Yesterday the JSE All Share Index fell a whopping 2.7%, closing below 50 000 points for the 1st time since January. From the high on April 24 our market is down nearly 9%, very close to the 11% correction we had in October last year. To put it into perspective though, the Index is still up slightly for the year to date.
What caused this? Like all global markets we are affected by the Grexit problems. Looking at a Greece exit soberly, the direct effect on the world economy will be small, even for Europe. The biggest fear is contagion to some of the other weak economies in Europe. Will Spain, Portugal, Italy and Ireland be enticed to follow the same road? In 2011 this was a very real possibility as all of them were on the brink of collapse. Now these economies are on a much stronger footing as reflected by their Bond yields. There is only a small chance they will opt for exit. In my opinion most of Grexit is already priced in the market.
The second event fuelling negative market sentiment is the Chinese stockmarket bubble bursting. A massive bubble developed on the Chinese stockmarket over the last year.
The Shanghai A Share Index was up 150% at its peak in June, with P/E ratios going from 9 to 26 in a year. This was mostly driven by a flood of new retail speculators, there was even a nine year old boy speculating.
This “irrational exuberance”, to quote Alan Greenspan, had to burst. So the Chinese market fell 45% from its high and is still up 80% from June last year, further downside is likely.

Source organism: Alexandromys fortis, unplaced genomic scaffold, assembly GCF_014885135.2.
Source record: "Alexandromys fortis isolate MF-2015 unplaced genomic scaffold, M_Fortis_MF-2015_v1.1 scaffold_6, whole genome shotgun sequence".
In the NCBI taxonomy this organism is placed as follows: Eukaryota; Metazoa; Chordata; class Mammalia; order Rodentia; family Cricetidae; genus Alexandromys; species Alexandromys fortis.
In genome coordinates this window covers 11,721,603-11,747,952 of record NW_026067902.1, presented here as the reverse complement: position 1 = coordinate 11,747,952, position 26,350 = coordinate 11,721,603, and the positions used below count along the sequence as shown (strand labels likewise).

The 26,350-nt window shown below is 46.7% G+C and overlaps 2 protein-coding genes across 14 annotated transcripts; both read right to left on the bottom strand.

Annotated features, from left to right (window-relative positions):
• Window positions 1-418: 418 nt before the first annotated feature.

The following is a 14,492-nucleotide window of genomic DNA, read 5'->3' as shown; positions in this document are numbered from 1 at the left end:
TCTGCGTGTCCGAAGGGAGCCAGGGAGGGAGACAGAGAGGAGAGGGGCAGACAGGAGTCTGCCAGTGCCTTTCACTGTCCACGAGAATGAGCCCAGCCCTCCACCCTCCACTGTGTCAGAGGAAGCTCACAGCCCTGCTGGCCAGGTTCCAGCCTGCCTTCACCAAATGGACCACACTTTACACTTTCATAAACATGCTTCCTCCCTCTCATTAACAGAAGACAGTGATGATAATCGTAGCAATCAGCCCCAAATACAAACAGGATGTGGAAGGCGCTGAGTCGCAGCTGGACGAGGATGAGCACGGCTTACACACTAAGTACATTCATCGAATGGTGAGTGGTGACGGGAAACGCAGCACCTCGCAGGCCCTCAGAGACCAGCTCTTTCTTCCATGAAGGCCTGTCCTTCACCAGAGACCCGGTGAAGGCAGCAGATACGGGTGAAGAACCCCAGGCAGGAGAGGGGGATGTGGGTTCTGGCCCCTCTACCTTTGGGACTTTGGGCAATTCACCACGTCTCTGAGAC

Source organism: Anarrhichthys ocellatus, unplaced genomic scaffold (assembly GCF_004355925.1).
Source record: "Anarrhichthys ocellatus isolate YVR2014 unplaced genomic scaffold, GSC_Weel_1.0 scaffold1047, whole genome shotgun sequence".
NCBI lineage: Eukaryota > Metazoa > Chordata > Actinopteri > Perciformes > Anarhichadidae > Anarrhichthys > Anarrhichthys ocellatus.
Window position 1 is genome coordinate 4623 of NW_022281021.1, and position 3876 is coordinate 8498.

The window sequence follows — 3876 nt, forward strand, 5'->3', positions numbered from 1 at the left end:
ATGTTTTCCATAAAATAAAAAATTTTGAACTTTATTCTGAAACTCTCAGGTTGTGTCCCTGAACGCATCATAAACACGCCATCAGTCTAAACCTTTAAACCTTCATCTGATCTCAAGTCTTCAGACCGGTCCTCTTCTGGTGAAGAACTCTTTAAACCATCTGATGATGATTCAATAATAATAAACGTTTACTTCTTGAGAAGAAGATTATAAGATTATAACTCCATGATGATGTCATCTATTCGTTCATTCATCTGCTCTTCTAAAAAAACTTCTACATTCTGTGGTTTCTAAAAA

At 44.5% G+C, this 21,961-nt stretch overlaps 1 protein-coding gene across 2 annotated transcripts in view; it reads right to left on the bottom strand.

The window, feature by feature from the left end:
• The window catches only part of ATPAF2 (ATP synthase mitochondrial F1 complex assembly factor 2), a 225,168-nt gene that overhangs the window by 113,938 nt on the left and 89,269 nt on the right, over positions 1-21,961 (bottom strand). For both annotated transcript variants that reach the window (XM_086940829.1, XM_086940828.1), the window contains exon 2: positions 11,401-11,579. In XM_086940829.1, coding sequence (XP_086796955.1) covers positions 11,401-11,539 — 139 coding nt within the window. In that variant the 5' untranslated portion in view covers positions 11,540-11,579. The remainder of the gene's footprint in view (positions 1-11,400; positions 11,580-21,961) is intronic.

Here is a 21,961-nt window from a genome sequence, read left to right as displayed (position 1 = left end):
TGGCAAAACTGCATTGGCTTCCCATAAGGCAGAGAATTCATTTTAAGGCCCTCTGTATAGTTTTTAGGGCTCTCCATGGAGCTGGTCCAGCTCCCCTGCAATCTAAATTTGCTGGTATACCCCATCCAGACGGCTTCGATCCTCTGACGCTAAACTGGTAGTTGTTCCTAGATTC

However, global markets were mostly unaffected by the massive increase and should really not be affected by this downturn, shaking out the irrational speculators.
Early in my stockbroking career my mentor explained that if you see different scenarios developing in the equity market and Bond market, trust the Bond market. The Bond market is much more sophisticated than the equity market, mostly because there are very few retail investors. The Bond markets are driven primarily by professional institutional investors.
This proved so true in 1998 when the Bond market experienced a routing with yields going from 13% to 16% in weeks as a result of the Russian and Asian crises. The JSE All Share Index was not down by much. The Bond market proved correct when the JSE subsequently declined by more than 40%. If there is serious trouble the Bond market will show you.
Throughout the last few weeks of stockmarket turmoil, global Bond yields did not move much.
The graph shows a very stable sideways movement in June and July for our All Bond Index yield while the All Share Index fell in a heap. I am of the opinion that the equity markets will recover quite quickly once the overly negative sentiment stabilises.
I will get very worried if Bond yields start shooting up, only time will tell.
*Gerhard Lampen is head of Sanlam iTrade Online.